MONDAY, July 6 (HealthDay News) -- A review of past research confirms what many experts have long believed: People who travel bear a significantly higher risk for developing potentially life-threatening blood clots in their legs.
That risk, the analysis finds, is up to three times higher for travelers when compared to non-travelers. What's more, the risk rises the longer the trip -- 18 percent higher risk for every two hours of travel, and 26 percent higher risk for every two hours of airplane travel.
"For the first time, we've identified conclusively that long distance travel is associated with a higher risk of getting a deep vein clot, and that the risk is a sizeable," said study co-author Dr. Dariush Mozaffarian who works in the division of cardiology at Harvard Medical School in Boston. "Previously, this had been assumed to be a plausible risk. But, pooling all of the worldwide data together, we were able to identify this risk clearly."
Mozaffarian and his colleagues report their findings in the July 7 issue of the Annals of Internal Medicine.
Known as deep vein thrombosis (DVT) or venous thromboembolism (VTE), this serious condition can sometimes lead to a pulmonary embolism, where a clot that forms in the leg migrates to the lungs and can cause death.
Given that by 2010 an estimated 2.5 billion passengers across the globe will be traveling by air alone, the researchers noted that any connection between DVT risk and travel could have an impact on a wide swath of the population.
So, to definitively nail down the connection between travel and DVT, the review authors conducted an in-depth analysis of 14 previous travel-related DVT studies, chosen from more than 1,500 studies.
In total, the chosen studies covered 4,055 cases of DVT, in which patients had traveled by a variety of transportation modes. All the studies had also included non-traveling patients for comparative purposes.
The research team observed that half the studies had concluded that there was an association between DVT and travel, while the other half had found no significant correlation.
But when they conducted their own statistical breakdown, Mozaffarian and his associates concluded that, taken together, the studies indicated that travelers actually bear "a substantially higher risk" -- two to nearly three times higher -- for developing DVT than non-travelers.
"What is key is if you're traveling and you begin to feel unwell when you arrive, or even over the following week or two, and you have some symptoms for DVT is to go get evaluated right away," Mozaffarian noted.
According to the National Heart, Lung, and Blood Institute, DVT symptoms include swelling of the leg or along a leg vein; leg tenderness and/or pain (sometimes only when standing or moving); abnormal warmth in an affected leg, and leg redness or discoloration. Signs of a pulmonary embolism include shortness of breath or pain when breathing, as well as the coughing up of blood.
Meanwhile, Mozaffarian said more research is needed to develop reliable ways to prevent the onset of problems in the first place.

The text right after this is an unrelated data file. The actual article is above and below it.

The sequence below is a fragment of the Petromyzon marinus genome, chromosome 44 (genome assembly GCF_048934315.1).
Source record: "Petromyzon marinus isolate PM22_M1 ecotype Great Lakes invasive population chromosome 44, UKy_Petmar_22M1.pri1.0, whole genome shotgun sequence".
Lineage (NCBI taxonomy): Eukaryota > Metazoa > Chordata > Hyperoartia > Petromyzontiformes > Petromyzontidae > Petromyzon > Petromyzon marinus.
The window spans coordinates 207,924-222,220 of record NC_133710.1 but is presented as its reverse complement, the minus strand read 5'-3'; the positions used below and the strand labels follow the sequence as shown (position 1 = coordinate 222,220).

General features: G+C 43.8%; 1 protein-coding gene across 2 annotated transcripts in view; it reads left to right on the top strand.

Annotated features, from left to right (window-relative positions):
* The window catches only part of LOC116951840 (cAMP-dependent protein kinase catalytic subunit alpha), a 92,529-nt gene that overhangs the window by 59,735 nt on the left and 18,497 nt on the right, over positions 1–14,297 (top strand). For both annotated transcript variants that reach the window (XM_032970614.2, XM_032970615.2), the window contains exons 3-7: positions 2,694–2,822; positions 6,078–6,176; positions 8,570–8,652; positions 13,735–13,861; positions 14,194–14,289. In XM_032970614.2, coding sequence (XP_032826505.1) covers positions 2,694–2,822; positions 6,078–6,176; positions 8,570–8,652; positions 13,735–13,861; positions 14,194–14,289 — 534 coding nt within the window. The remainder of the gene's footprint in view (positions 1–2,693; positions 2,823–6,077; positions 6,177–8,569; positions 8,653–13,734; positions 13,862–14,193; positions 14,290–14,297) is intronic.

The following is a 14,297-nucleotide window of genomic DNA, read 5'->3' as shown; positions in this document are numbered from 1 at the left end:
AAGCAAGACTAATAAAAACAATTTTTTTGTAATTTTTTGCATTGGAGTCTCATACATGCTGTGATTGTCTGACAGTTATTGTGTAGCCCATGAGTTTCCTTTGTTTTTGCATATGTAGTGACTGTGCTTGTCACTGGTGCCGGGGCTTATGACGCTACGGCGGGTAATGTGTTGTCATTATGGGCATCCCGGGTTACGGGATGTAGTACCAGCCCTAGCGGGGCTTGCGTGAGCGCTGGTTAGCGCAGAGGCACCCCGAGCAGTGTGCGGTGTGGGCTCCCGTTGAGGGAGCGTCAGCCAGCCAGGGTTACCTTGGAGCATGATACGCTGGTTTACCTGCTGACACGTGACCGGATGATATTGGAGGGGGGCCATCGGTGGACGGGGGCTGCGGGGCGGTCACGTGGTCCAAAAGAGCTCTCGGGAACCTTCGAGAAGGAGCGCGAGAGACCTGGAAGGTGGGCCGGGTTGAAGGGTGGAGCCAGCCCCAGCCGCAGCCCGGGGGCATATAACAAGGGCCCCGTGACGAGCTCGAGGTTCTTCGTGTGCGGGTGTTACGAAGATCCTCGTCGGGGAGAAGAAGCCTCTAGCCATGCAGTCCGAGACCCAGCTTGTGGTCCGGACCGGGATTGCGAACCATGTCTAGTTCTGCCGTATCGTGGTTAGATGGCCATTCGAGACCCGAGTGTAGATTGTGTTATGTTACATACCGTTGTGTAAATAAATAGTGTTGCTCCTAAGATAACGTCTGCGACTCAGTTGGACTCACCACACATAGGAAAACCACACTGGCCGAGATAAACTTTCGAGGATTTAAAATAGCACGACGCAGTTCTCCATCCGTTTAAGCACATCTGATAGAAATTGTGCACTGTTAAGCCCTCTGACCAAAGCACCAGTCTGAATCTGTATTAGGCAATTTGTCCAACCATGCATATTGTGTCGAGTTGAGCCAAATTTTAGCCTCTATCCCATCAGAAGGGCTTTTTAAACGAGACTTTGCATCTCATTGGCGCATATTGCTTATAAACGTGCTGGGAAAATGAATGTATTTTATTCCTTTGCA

"We actually don't have strong evidence for any preventive treatment," he noted. "There is some plausible reasoning that would suggest that walking around during long travel and hydrating might reduce this risk, but it's not confirmed. It seems reasonable to do those things, but we can't really say they are effective."
Nevertheless, Dr. Samuel Z. Goldhaber, director of the Venous Thromboembolism Research Group in the cardiovascular division of Brigham and Women's Hospital in Boston, said he puts stock in specific short-term and long-term steps any traveler can take to reduce risk.
"People need to know that much of the travel-related DVT can be prevented with common sense and a heart-healthy lifestyle," he said. "First of all, when traveling obviously stay well-hydrated. That means on a plane, after you pass security, you should purchase extra water and drink enough of it on the flight so that you have to go to the bathroom to urinate. And if you're traveling by car you should probably take a break every two hours, rather than trying to set a world record in terms of how fast you can get from point A to point B."
"Beyond that, it's also a fact that in general many of the things that increase pulmonary embolism and deep vein thrombosis risk are exactly the same as those that increase risk for a heart attack," Goldhaber added. "Things such as cigarette smoking, poorly controlled high blood pressure, high cholesterol, diabetes, being overweight, being immobile and not getting enough exercise. So, if you modify these risk factors you can kill two birds with one stone."
For additional information and resources on deep vein thrombosis and risk factors, visit the National Heart, Lung, and Blood Institute.
SOURCES: Dariush Mozaffarian, M.D., Dr.PH, division of cardiology, Harvard Medical School, Boston; Samuel Z. Goldhaber, M.D., professor, medicine, Harvard Medical School, Boston, and director, Venous Thromboembolism Research Group, cardiovascular division, Brigham and Women's Hospital, Boston; July 7, 2009, Annals of Internal Medicine